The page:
Meniscal cyst treatment Total number Recurrence after treatment
Decompression 333 (18 percutaneous decompression, 315 arthroscopic decompression) 34 (10.21%)
Cystectomy 176 6 (3.41%)

Four cysts recurred following arthroscopic decompression in the study by El-Assal et al. (24), while 1 cyst recurred following open cystectomy in the study by Sarimo et al. (23). Chang et al. (28) had 5 out of 112 (4.46%) meniscal cysts that underwent open cystectomy recurred, while 27 out of 129 (20.93%) meniscal cysts that underwent arthroscopic decompression recurred.

Treatment of meniscal tears

There were a total of 47 meniscal repairs across these 12 studies, with 14 all-inside repairs and 32 open repairs. However, in these studies, clinical outcomes, and recurrences of cysts in the patients who underwent meniscal repair were not reported separately to allow for further scrutiny as to whether the management of the meniscal tear had any impact on the recurrence of the meniscal cyst.

Kumar et al. (27) did not report any manipulation of the cyst and yet was able to achieve good pre and post-operative Lysholm scores with partial meniscectomy alone.

Outcome scores

Of all the 12 studies included, there were mainly 2 predominant clinical outcome measures used, the Lysholm score (32) as well as the categorical scale. The Lysholm score is a 100-point patient reported score initially used to assess outcomes after knee ligament surgery, first published in 1982. A higher score is indicative of a better outcome with fewer symptoms or disability.

The categorical scale adopted by most of the papers used excellent/good/fair/poor, with fairly similar clinical endpoints across the board. The “excellent/good/fair/poor” score was adopted from the Raegan scoring system (3) and is defined below:

  • Excellent: no pain, no swelling, full range of motion, full return to athletics of choice;
  • Good: occasional discomfort, no swelling, full range of motion, return to athletics of choice but not at same level;
  • Fair: pain with strenuous activity with or without occasional swelling and return to modified athletics;
  • Poor: pain with activities of daily living, locking, painful catching, cessation of athletics/interference with activities of daily living.

To allow for comparison between outcomes, papers that adopted the Lysholm Scoring system will be assessed together, while papers that adopted the “excellent/good/fair/poor” scoring system will be assessed together. The other papers were not considered for outcomes.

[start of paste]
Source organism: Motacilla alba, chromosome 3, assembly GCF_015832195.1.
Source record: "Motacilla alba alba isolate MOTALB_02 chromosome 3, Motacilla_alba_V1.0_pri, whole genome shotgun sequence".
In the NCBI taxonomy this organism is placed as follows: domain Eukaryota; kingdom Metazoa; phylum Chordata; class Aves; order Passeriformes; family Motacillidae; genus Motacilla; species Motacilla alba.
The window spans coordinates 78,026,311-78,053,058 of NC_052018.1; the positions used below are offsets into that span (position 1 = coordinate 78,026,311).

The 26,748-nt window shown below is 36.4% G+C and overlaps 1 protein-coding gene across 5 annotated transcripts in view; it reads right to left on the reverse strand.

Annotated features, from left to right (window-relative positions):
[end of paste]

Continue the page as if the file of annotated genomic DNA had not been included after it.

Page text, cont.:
Comparing outcomes with Lysholm score

Seven of the 12 included studies used the Lysholm score to quantify clinical outcomes. These studies and the various scores have been included in Figure 2.

Figure 2 Lysholm scores of the 7 studies.

Despite having incomplete data regarding the preoperative Lysholm scores, a good outcome was achieved across these studies, with an average score of 92.1 regardless of surgical method. Post operatively, arthroscopic, mini-open and percutaneous meniscal decompression averaged a Lysholm score of 91.9 as compared to 93.8 in open cystectomy.

When considering the outcome scores in relation to meniscal tear management, only Orsini et al. (31) and Chang et al. (28) performed meniscal repairs. Orsini et al. (31) showed improvement in Lysholm scores with the open meniscal repair method, from 61 to 97. However, Chang et al. (28) did not report results for patients who underwent meniscal repair separately, rendering further analysis impossible. In addition, only 27 of patients underwent meniscal repair while 286 underwent meniscal debridement/partial meniscectomy, with an evidently large disparity in proportion. The average post-operative Lysholm score following meniscal debridement or partial meniscectomy, excluding data from Chang et al. due to lack of separate reporting, is 91.6.

Kumar et al. (27) studied the clinical outcomes in patients with meniscal cysts simply by debriding the concomitant meniscal tear instead of decompressing or excising the meniscal cyst. He reported a mean post-operative Lysholm score of 89.1, which is lower than both the decompression and cystectomy group.